Anthropomorphism and personification both ascribe human qualities to inanimate or living things like animals or clocks. They’re used differently, however, in literature, movies, music, and other creative venues. We take a look at the differences between them.
Bestselling author Louise Dean shares how to get the idea for your novel.
Kurt Vonnegut, author of such classics as *Slaughterhouse Five* and *Breakfast of Champions*, stands today as one of the 20th century’s most important American writers. I can’t think of anyone better placed to give literary advice, and, thankfully, he agreed with me. These eight tips were originally written by Vonnegut to apply exclusively to writers of short stories, but I reckon they’re just as useful for writers of longer fiction.
Are you considering first-person narrative for your next project? Go no further until you read this post!
***Are you ready for NaNoWriMo?*** It’s the question most asked this time of year, right before National Novel Writing Month (NaNoWriMo) that takes over the month of November every year. If this is your first time doing NaNoWriMo, don’t stress out too much about it. It’s a huge learning process where you’ll discover what’s most important for you to be able to produce content on a continual basis to move forward towards your end goal of 50,000 words in 30 days. The biggest lesson I’ve learned over the years is that it’s not so much about the end result. What you have at the end of 30 days will in no shape or form be a novel ready to print. Depending on your genre, novels can be 80,000 words and up. Just understand: you won’t be finished with it on November 30th.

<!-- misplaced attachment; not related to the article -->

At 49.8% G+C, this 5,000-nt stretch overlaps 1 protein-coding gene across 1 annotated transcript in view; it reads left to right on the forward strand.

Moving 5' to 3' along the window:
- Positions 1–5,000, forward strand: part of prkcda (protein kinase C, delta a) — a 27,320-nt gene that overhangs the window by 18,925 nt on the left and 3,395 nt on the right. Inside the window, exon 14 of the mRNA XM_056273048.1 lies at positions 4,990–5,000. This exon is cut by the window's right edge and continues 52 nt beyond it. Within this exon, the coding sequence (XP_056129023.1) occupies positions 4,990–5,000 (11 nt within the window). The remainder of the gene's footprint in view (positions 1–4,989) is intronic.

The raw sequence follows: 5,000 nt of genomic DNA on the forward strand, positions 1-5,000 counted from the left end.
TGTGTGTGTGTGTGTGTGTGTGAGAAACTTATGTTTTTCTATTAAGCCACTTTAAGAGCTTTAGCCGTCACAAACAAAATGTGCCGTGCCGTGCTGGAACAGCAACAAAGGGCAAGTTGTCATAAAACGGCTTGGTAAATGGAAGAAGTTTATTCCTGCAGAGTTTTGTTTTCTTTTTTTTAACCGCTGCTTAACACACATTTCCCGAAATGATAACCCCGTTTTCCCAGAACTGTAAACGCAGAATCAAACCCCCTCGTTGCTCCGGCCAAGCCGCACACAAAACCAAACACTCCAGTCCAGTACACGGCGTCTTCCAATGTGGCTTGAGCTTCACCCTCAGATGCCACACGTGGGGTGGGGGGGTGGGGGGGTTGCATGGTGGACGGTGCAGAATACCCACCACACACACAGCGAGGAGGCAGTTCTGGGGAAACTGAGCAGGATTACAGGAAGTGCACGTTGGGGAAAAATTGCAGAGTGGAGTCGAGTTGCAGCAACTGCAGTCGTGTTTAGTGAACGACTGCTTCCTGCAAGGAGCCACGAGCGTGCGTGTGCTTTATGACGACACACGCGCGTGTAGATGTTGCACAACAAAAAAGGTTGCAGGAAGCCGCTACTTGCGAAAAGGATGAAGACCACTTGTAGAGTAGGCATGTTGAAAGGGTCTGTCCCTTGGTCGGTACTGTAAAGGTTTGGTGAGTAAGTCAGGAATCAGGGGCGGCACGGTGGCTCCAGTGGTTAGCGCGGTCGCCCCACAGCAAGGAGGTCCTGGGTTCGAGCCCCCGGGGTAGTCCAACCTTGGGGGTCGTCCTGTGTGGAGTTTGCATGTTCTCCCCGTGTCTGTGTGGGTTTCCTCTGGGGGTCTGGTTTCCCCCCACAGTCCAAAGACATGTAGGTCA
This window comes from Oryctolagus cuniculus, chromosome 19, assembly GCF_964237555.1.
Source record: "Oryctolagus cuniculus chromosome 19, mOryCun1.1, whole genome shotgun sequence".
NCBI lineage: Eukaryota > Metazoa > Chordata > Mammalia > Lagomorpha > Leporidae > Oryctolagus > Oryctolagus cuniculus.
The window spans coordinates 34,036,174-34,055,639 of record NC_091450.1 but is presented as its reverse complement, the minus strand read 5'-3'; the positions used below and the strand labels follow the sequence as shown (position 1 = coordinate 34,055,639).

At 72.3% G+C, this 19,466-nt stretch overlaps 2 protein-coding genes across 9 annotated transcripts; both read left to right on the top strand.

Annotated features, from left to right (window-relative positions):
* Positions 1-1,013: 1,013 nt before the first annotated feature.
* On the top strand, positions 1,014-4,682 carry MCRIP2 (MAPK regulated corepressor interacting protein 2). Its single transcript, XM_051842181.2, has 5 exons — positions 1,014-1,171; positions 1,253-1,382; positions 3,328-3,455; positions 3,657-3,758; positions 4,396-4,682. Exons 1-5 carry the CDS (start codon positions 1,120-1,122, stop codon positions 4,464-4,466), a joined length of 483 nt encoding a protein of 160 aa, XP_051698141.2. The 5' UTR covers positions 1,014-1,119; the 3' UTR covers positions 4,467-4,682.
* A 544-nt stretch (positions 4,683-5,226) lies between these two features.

Every author has a unique voice. It's just a matter of finding it. In this article, fantasy writer Kyle Massa offers his tips on how to discover your authorial voice.
Think of the different voices you use in daily life. You have a certain voice you use with the boss, another one with your partner, and a completely separate one you save for your mother. How you say things in each different voice results from your background, your education level, where you live, your personality traits and quirks, and to whom you’re speaking. Learn how to harness these voices to create the characters in your book.
"I don't like your protagonist." If this is what your readers say, consider these five tips.
Your character bible is the place you collect information about all the characters in your novel so you have easy access to details as you write. In this article, we examine how to create and use a character bible.
It’s safe to say that people change. A good story will explain character transformation in ways readers understand it. In this article, we explain how to tackle character transformation in your novel.